AmphibiaWeb - Mixophyes iteratus


(Translations may not be accurate.)

Mixophyes iteratus Straughan, 1968
Giant Barred-Frog, Giant Barred River-Frog
family: Myobatrachidae
subfamily: Limnodynastinae
genus: Mixophyes

© 2002 Jean-Marc Hero (1 of 12)
Conservation Status (definitions)
IUCN Red List Status Account Endangered (EN)
National Status None
Regional Status None



View distribution map in BerkeleyMapper.
View Bd and Bsal data (14 records).

Distribution and Habitat

Country distribution from AmphibiaWeb's database: Australia


View distribution map in BerkeleyMapper.
View Bd and Bsal data (14 records).
Population and Distribution
Mixophyes iteratus is distributed form Belli Ck near Eumundi, s.e. Qld, s. to Warrimoo mid-e. NSW (Hines et al. 1999). The area of occurrence of the species is approximately 110 000 km2 (map in Hines et al. 1999). Mixophyes iteratus is currently known from mid to low altitudes below 520 m (Goldingay et al. 1999; White 2000; H. Hines & L. Shoo unpubl. data). In s.e. Qld, M. iteratus is currently known from scattered locations in the Mary R. catchment downstream to about Kenilworth, Upper Stanley R., Caboolture R. and Coomera R. (Hines et al. 1999). During the early 1980’s M. iteratus declined and disappeared from at least two streams in the Conondale Range (Corben in McDonald 1991). The Bunya Mt (Straughan 1966) and Cunningham’s Gap (Straughan 1966) previously supported M. iteratus but these and nearby sites have recently been the subject of targeted surveys and intensive monitoring without locating the species (Hines et al. 1999). Assessing the extent of the decline is difficult because of the lack of baseline data on its distribution and abundance (Hines et al. 1999). Mixophyes iteratus has suffered major declines in the southern portion of its range in the Sydney Basin Region (Hines et al. 1999; White 2000) where extant populations were recorded at only 2 of the 14 historical sites surveyed (White 2000). There are no recent records from the Blue Mt and the species is currently only known from a five populations in the Watagan Mt area (White 2000). A population was recently located in the southern Nambucca River catchment (NSW NPWS 1994). North of this there is currently a large population in the Dorrigo-Coffs Harbour area, North Washpool and Bungawalbin SF (Hines et al. 1999). In far n.e. NSW, M. iteratus is known from only three broad areas (Mebbin, Whian Whian and Richmond Range), despite intensive surveys (Goldingay et al. 1999). Goldingay et al. (1999) reported that the density of these populations was relatively low with an average abundance of 4.2 individuals per 100 m of stream transect between 1997 and 1998 and an average of 3.4 individuals over the same transects in 1999 (Goldingay et al. 1999).
Mixophyes iteratus is known from Qld: Conondale, Lamington, Main Range NP, Ingelbar, Kenilworth, Spicer’s Gap SF (Tyler 1997), Blackall (M. Hero pers. comm.); and from NSW: Gibraltar Range, Guy Fawkes R., Nightcap, Washpool NP, Wild Cattle Ck, Kangaroo R., Orara West and Orara East SF (Tyler 1997), Clouds Ck., Doubleduke, Ewingbar SF (K. McCray pers. comm.), Bril Bril, Ingelba, Maria R., McPherson, Mt Boss, Watagan, Wyong NP (F. Lemckert pers. comm.), Mebbin, Mt Warning, Richmond Range NP, Whian Whian SF (Goldingay et al. 1999), Upper Allyn R, Middle Brother SF, Numbucca R. catchment, Bungawalbin, Washpool SF (Hines et al. 1999), Olney SF (White 2000).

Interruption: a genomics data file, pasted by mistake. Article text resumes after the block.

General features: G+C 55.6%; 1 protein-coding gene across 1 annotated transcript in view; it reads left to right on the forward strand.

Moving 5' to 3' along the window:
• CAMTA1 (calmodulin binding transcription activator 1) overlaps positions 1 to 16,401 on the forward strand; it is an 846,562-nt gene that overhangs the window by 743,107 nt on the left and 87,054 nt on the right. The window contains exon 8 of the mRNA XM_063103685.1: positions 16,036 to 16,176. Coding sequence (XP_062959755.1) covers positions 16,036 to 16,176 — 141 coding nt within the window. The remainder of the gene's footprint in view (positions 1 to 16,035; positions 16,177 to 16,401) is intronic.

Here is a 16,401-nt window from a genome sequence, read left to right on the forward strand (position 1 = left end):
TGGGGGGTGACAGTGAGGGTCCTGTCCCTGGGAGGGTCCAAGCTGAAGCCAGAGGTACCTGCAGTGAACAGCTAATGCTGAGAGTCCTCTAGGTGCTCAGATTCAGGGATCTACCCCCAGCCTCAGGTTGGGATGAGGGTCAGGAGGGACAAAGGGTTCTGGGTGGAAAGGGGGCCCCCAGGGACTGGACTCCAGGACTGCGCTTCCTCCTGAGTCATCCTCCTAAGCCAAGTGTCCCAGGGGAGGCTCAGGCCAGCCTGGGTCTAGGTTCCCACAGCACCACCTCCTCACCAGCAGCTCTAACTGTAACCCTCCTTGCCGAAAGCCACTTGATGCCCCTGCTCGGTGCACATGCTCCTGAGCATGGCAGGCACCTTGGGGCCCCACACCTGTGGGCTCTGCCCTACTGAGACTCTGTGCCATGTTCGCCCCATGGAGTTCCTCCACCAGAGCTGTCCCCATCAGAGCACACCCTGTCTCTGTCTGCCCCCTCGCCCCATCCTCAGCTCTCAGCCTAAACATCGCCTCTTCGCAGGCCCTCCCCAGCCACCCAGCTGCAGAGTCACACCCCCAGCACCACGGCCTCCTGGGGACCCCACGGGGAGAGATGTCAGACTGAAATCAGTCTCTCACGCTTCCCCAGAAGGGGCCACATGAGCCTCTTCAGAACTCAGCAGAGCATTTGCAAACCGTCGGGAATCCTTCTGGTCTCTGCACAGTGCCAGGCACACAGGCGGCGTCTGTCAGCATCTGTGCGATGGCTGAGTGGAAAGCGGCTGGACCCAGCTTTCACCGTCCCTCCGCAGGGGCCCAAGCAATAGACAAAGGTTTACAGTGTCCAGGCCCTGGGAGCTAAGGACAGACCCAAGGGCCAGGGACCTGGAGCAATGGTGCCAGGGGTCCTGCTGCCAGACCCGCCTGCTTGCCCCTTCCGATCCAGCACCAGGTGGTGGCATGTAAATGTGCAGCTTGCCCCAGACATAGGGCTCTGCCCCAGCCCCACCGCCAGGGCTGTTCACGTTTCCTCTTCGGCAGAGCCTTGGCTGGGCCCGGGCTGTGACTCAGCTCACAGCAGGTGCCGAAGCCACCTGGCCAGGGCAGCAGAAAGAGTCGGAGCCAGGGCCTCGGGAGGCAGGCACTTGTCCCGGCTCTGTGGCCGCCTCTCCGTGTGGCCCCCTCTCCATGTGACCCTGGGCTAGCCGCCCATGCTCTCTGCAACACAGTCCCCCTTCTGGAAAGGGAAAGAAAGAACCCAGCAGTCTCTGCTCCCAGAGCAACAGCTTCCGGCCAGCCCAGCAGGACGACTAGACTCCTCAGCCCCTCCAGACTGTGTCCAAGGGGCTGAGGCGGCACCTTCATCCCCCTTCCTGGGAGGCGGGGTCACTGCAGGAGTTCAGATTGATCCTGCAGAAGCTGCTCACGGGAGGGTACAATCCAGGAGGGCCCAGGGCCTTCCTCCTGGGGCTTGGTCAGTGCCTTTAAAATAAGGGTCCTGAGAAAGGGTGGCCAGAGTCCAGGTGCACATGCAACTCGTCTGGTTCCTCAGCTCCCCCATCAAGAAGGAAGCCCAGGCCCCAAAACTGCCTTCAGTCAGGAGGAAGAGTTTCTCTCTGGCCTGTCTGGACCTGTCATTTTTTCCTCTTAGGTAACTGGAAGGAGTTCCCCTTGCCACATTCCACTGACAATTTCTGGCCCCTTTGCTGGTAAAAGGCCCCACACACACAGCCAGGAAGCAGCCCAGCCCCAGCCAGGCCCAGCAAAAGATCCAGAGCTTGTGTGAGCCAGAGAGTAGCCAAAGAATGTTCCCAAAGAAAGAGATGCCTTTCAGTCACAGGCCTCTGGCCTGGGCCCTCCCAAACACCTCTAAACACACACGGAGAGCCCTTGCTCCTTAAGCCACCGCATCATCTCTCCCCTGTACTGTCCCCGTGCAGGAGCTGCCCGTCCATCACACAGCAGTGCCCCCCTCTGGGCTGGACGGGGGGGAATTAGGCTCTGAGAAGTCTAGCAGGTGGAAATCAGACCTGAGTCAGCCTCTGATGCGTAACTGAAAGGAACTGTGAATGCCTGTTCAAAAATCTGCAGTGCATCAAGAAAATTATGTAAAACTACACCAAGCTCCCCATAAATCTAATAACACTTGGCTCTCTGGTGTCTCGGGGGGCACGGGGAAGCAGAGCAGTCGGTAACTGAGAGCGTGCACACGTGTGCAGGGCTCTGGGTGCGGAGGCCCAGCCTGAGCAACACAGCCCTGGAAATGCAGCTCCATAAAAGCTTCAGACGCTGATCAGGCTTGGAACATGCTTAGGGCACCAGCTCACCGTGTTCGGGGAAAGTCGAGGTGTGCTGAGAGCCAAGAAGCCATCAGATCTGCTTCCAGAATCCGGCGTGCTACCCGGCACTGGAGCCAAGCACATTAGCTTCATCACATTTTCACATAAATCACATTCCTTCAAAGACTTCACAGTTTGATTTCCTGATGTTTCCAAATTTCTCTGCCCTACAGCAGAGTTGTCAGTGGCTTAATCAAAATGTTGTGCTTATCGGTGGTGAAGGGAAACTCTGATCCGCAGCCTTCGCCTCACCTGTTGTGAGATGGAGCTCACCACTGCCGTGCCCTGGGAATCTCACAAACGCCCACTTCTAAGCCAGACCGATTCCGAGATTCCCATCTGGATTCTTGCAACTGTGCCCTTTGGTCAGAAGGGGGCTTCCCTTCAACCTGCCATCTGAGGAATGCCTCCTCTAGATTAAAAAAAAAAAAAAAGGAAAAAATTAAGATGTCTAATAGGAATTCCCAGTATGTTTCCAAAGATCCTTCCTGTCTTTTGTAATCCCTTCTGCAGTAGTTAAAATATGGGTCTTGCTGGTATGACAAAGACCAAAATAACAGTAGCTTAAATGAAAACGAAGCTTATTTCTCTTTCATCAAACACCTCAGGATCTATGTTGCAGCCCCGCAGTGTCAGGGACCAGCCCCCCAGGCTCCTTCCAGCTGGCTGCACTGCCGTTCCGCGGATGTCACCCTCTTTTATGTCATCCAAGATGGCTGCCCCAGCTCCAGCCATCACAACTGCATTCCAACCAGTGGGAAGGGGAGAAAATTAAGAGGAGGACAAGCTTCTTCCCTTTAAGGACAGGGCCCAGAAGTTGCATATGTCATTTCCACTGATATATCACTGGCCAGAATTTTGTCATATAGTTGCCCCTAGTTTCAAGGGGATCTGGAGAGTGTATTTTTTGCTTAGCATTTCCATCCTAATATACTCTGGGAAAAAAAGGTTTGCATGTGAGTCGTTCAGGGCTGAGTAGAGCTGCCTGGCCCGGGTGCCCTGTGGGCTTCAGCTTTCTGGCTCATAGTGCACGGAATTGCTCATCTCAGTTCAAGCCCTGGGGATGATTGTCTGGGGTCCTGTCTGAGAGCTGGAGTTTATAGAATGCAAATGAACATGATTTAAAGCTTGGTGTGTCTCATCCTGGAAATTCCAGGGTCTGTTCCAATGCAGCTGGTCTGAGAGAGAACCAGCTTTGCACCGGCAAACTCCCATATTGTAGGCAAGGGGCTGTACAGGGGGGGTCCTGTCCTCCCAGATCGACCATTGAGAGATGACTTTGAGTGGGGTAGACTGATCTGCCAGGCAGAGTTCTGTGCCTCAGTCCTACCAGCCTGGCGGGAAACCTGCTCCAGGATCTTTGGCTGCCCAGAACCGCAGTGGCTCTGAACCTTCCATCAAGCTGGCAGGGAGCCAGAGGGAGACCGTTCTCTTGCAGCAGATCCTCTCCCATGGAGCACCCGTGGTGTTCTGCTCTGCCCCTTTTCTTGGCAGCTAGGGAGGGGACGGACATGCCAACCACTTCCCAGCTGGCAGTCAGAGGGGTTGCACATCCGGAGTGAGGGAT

Mixophyes iteratus occurs in uplands and lowlands in rainforest and wet sclerophyll forest, including farmland (Ingram & McDonald 1993). Populations have been found in disturbed areas with vegetated riparian strips in cattlefarms and regenerating logged areas (Hero & Shoo pers. obs.). Tadpoles do occur with many species of native fish, however no introduced fish species have been observed in sympatry with M. iteratus (Mahony et al. 1997).

Life History, Abundance, Activity, and Special Behaviors
Mixophyes iteratus is a stream breeding species. Eggs are deposited out of water, under overhanging banks or on steep banks of large pools (Knowles et al. 1998). The stream microhabitats used by the species for oviposition are limited (Knowles et al. 1998). Hero and Fickling (1996) and Morrison and Hero (in press) reported clutch sizes for the species as 4184 (n=1) and 1343-3471 (n=13) respectively and egg diameter ranges between 1.7-1.8mm (n=5) (Morrison and Hero in press). The tadpole of M. iteratus has not been formally described. A written description of the tadpole is presented in Meyer et al. (2001).

Mixophyes iteratus appears to be a generalist feeder with crickets, spiders, beetles, snails, earwigs and frogs being recorded from gut contents (F. Lemckert pers. comm.).

Invasive species
Feral animals, domestic stock and weed invasion have been identified as potential threats to current populations of the species (Hines et al. 1999). This is particularly important as many populations of M. iteratus in s.e. Qld and some populations in n.e. NSW, such as the Tweed valley, occur along narrow remnant riparian vegetation on private lands (H. Hines pers. comm.) which are readily exposed to such disturbances. Damage from feral pigs has increased greatly in the Conondale Range in recent years and possibly other areas occupied by the species (H. Hines pers. comm.). While there is potential for direct predation by pigs, the greatest impact is likely to be from increased silt on embryos and tadpoles (H. Hines pers. comm.). Similarly, trampling by domestic stock is also likely to have deleterious impacts on oviposition sites of the species (Knowles et al. 1998).